Sign up today to receive ongoing updates from Strictly Business.
I'm interested in:

Stock Options versus Stock Warrants – What’s the Difference?

I frequently hear clients and some of their advisers talk about “stock options” and “stock warrants” and there is often considerable confusion between the two. In this post, I’ll briefly describe the major distinctions between these instruments and how each can be used in a privately held company.

Stock options are issued to key employees, directors and other service providers in exchange for services rendered to the company/employer. Generally, there is a stock option plan under which a set number of options (and often restricted stock) can be issued to one or more key service providers to align their interests with the interests of the employer. The option is a compensatory vehicle that is intended to increase the key service provider’s overall compensation if the company’s stock price increases.

On the other hand, warrants are not compensatory vehicles. Instead, they are issued in connection with the company’s raising of capital, either debt or equity securities, and are used to “sweeten” the deal for the investor. So for example, suppose a technology company is raising capital through a Series A Round and wants to incentivize the first investor who joins the deal by giving it “something extra.” In this case, a stock warrant could be issued to the first investor to purchase X number of shares of the company’s common stock at $Y per share. This stock right is issued in connection with a capital transaction and is designed to increase the overall return on investment to the first investor. This vehicle is properly called a warrant.

Another common example would be a stock warrant issued in connection with a debt transaction. To induce the investor to loan funds to the Company, the company might give the investor a warrant to purchase some number of shares of stock which, from the investor’s standpoint, will hopefully generate a higher total rate of return on the overall transaction.

The tax rules governing options and warrants are completely different. Stock options are compensatory in nature and therefore subject to the rules governing compensatory items. The basic treatment of stock options is as follows (this assumes nonqualified options; special rules apply to “incentive” or qualified options):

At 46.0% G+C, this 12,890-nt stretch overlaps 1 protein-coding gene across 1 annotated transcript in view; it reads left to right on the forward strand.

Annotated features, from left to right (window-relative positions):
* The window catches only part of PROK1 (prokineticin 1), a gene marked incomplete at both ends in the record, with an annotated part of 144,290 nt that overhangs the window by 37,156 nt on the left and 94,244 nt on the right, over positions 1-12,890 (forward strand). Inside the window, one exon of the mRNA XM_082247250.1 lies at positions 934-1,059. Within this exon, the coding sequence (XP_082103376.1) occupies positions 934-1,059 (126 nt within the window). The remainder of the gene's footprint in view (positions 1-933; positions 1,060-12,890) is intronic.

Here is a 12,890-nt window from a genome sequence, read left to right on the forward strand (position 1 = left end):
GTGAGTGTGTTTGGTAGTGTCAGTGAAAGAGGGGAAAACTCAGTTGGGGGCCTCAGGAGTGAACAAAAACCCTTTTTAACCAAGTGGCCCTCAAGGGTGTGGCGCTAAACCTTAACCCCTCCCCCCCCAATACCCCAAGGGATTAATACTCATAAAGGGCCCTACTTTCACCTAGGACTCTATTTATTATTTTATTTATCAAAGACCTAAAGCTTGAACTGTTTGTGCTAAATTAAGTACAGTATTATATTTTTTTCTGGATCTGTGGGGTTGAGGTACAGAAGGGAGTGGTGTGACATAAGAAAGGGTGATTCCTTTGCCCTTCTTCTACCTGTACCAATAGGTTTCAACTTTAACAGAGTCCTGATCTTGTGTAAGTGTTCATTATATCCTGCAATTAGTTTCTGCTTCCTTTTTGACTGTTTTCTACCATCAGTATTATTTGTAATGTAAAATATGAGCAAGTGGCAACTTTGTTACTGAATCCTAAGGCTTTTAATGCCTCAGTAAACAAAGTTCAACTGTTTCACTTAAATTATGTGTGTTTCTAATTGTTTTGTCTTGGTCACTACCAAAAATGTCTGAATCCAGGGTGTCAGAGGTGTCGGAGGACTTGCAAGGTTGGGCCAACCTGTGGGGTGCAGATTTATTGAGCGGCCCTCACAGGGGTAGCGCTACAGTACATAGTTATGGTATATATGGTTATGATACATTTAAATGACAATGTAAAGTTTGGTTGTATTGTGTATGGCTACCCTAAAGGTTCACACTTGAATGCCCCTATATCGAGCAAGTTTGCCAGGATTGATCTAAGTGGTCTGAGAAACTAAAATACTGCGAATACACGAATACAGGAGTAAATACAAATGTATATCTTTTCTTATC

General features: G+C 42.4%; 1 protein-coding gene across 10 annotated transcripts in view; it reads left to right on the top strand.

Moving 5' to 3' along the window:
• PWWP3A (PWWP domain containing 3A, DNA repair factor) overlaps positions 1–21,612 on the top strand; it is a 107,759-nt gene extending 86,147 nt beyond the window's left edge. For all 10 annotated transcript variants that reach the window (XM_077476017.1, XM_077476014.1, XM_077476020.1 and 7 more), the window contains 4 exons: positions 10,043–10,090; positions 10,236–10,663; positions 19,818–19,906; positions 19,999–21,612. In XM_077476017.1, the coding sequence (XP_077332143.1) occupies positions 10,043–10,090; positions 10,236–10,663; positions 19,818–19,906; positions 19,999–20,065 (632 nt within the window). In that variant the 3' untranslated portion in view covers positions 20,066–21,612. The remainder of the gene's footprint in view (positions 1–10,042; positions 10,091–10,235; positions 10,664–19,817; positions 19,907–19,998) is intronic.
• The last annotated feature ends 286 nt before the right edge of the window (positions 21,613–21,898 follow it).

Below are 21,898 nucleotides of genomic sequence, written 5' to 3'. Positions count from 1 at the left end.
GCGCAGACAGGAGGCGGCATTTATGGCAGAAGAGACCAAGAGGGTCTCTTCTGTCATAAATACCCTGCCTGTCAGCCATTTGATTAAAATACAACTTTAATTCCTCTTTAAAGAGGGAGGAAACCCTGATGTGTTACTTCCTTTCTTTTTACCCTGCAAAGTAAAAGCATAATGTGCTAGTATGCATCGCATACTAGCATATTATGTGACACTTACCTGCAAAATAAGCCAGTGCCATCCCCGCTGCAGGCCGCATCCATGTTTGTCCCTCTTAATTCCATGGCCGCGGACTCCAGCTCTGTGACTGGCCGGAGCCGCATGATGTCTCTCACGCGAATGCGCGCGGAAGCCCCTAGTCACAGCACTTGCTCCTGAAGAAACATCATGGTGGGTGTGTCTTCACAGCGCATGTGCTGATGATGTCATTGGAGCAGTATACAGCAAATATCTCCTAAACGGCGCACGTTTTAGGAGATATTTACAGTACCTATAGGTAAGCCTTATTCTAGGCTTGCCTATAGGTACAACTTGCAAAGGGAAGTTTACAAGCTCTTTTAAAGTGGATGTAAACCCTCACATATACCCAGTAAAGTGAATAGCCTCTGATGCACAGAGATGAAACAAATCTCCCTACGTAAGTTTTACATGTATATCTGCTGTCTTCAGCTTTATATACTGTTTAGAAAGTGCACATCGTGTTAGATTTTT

• There is no tax to the employee/service provider on the date of grant of the option and the employee has no tax basis in the option.
  • The exercise price of the option cannot be less than the fair market value of the stock on the date of grant (because of the requirements contained in the Internal Revenue Code section 409A).
  • The employee/service provider is taxed on the spread between the fair market value of the stock on the date of exercise and the exercise price.
  • A subsequent sale of the stock would be a capital transaction taxed at capital gains rates (short-term or long-term depending on the holding period).

For additional information on stock options, see my post on Retaining Key Employees in a Privately Held Company Through Equity Compensation – Part 3: Tax Treatment of Various Plans.

On the other hand, warrants are not compensatory and are generally taxed as follows:

  • A portion of the purchase price associated with the underlying stock or debt deal would be allocated to the warrant so the investor would have tax basis in the warrant (but often a nominal amount).
  • The exercise price of the warrant can be any amount; there is no requirement that it be equal to the fair market value of the underlying stock at date of grant.
  • Upon exercise of the warrant, the investor would pay the purchase price for the shares but, unlike the option, there would be no tax due.
  • Like with an option, a subsequent sale of the stock would be a capital transaction taxed at capital gains rates (short-term or long-term depending on the holding period).

And of course, to state the obvious, you can’t simply change the name of the instrument being issued to change the tax treatment (e.g. calling an instrument issued in connection with services a “warrant” will not change its tax treatment; the “substance over form” rule will require that it be treated as an option and subject to the tax rules for options regardless of its name).

Companies and investors dealing in options and warrants should understand the basic differences and consider the tax consequences when contemplating transactions involving such instruments. And please note that the tax consequences described in these posts are for the most generic instruments and you should consult your own tax adviser in connection with any particular transaction.


This article is for general information only. The information presented should not be construed to be formal legal advice nor the formation of a lawyer/client relationship.

Default image

Casey W. Riggs

Casey Riggs is a corporate and business attorney who represents companies of all sizes, from startups to large corporations, and in all stages of the business life cycle, from entity formation through an exit event. Casey also represents many of his clients in estate planning and administration.

Subscribe to Strictly Business

Enter your email address below to subscribe to our newsletter